• Wed-Sat proceed with usual and customary genealogy how-to tracks.
  • Add virtual presentations.
  • The conference would have twice the top level volunteers and experience.
  • Attendance wouldn't be split between two venues in May and September.
  • NGS would be free to educate individuals about genealogy research methodology.
  • FGS would be free to train societies about society management.
  • FGS could increase its participation on the Records Preservation and Access Committee
  • Cut down on NGS office registration activities by having all registration take place online, where participants print their own name tags and syllabus materials. Check-in would require a barcode reader before a participant receives a name tag holder, final conference program, goodie bag, etc.
  • Save money on conference brochures with only 1 conference to print.
  • Save money on conference venue with only 1 conference to hold.
  • NGS and FGS split responsibility for the conference, and split proceeds after meeting obligations to the local society conference committee.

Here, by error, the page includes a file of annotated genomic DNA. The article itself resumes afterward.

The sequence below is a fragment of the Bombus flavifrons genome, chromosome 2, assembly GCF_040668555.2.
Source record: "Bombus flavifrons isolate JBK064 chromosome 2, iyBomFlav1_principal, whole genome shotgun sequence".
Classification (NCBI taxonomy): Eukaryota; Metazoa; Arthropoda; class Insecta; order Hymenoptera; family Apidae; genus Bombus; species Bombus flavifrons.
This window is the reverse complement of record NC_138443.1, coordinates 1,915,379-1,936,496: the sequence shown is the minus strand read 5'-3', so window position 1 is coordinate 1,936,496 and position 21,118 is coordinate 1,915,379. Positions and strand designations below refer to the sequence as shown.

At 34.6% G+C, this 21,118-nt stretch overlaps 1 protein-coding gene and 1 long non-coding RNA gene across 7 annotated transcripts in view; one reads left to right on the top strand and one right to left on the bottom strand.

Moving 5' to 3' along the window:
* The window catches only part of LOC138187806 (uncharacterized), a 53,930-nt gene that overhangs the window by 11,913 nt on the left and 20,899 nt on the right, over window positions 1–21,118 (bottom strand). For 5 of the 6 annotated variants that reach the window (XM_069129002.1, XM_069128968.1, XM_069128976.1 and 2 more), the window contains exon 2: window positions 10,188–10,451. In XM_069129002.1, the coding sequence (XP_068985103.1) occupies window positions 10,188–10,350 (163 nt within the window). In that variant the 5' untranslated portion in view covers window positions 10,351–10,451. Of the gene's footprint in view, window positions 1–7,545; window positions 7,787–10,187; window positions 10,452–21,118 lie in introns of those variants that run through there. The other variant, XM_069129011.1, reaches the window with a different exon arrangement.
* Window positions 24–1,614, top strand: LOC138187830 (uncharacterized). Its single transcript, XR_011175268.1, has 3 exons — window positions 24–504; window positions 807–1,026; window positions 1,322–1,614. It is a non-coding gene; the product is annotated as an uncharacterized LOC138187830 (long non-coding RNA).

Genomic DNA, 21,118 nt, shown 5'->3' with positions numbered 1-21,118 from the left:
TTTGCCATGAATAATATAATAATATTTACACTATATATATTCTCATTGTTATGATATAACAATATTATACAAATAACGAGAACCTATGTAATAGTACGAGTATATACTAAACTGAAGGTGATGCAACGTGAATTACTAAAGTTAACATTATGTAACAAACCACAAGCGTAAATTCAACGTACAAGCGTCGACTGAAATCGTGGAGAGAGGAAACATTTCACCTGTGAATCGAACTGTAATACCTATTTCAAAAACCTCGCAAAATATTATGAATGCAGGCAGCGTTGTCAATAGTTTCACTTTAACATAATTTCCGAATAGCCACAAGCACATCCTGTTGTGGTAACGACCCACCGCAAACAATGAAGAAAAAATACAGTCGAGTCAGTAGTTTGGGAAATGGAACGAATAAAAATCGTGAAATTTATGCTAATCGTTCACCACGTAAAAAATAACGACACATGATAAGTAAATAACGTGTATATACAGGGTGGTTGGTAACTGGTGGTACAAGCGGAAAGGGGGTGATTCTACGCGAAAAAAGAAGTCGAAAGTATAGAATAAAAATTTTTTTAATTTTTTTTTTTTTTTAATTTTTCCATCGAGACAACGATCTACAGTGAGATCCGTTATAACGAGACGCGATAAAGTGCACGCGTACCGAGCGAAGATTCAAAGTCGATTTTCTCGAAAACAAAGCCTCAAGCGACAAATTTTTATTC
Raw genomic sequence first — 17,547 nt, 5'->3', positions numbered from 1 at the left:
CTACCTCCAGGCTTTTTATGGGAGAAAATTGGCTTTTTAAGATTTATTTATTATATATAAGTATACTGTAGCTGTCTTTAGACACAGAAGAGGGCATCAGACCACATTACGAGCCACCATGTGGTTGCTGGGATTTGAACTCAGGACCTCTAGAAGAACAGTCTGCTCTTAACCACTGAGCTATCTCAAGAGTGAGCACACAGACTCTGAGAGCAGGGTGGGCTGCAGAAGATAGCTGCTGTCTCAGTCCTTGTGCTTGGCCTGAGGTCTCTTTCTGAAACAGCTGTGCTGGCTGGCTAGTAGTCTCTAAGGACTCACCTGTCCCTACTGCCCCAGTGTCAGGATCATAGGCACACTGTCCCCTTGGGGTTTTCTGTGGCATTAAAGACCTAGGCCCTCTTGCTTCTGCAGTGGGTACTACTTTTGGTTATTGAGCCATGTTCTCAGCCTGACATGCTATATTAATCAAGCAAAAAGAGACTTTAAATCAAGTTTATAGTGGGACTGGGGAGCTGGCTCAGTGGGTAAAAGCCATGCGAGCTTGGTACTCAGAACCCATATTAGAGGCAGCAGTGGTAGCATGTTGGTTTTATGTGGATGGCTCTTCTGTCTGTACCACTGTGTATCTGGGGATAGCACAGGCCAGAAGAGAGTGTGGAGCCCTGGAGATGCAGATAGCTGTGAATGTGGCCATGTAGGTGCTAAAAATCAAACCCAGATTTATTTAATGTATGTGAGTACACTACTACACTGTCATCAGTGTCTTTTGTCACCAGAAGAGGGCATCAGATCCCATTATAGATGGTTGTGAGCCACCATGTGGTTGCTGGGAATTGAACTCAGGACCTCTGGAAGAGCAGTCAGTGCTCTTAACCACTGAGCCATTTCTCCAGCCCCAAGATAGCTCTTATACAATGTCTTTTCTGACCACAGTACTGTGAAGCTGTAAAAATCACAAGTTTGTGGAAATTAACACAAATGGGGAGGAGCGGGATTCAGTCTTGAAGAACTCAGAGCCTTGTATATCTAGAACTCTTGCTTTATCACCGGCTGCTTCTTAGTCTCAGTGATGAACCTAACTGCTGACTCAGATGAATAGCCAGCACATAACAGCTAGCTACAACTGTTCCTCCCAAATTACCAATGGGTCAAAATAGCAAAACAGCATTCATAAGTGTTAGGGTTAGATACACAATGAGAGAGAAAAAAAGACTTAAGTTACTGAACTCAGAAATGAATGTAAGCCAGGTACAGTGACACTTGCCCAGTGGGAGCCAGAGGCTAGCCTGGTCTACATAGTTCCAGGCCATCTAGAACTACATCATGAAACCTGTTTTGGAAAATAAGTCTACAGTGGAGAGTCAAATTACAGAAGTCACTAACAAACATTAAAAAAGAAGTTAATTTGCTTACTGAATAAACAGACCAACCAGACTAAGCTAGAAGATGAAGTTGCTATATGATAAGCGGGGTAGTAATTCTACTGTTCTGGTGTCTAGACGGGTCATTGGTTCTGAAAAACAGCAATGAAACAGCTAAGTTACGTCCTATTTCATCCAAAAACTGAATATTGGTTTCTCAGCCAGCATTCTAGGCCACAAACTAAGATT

As contracts are probably signed and deposits made for NGS and FGS conference venues through the next three years, it would take some time to implement this suggestion.

What century is this?
With technology changing at warp-five speed, RootsTech is is an essential component of the genealogy conference mix. It's time for FGS and NGS to join forces and "boldly go where no man has gone before." They can call it FGS/NGS: The Next Generation.

Genealogists have been living on the "20th century genealogy conference planet" too long, and it's time for us to say "Beam me up, Scotty." Perhaps even Dr. McCoy would concur.

Happy family tree climbing!
Myrt     :)
Your friend in genealogy.


  1. These are all very good valid suggestions.

  2. Myrt! Many of the issues that you bring up have been under discussion at FGS for the past few months. FGS is looking at any and every aspect of providing the best services to genealogical societies and the genealogy community. I wonder if Gordon hasn't been talking in his sleep and divulging our meeting minutes . . .

    Thomas MacEntee
    Chair, Marketing & Publicity Committee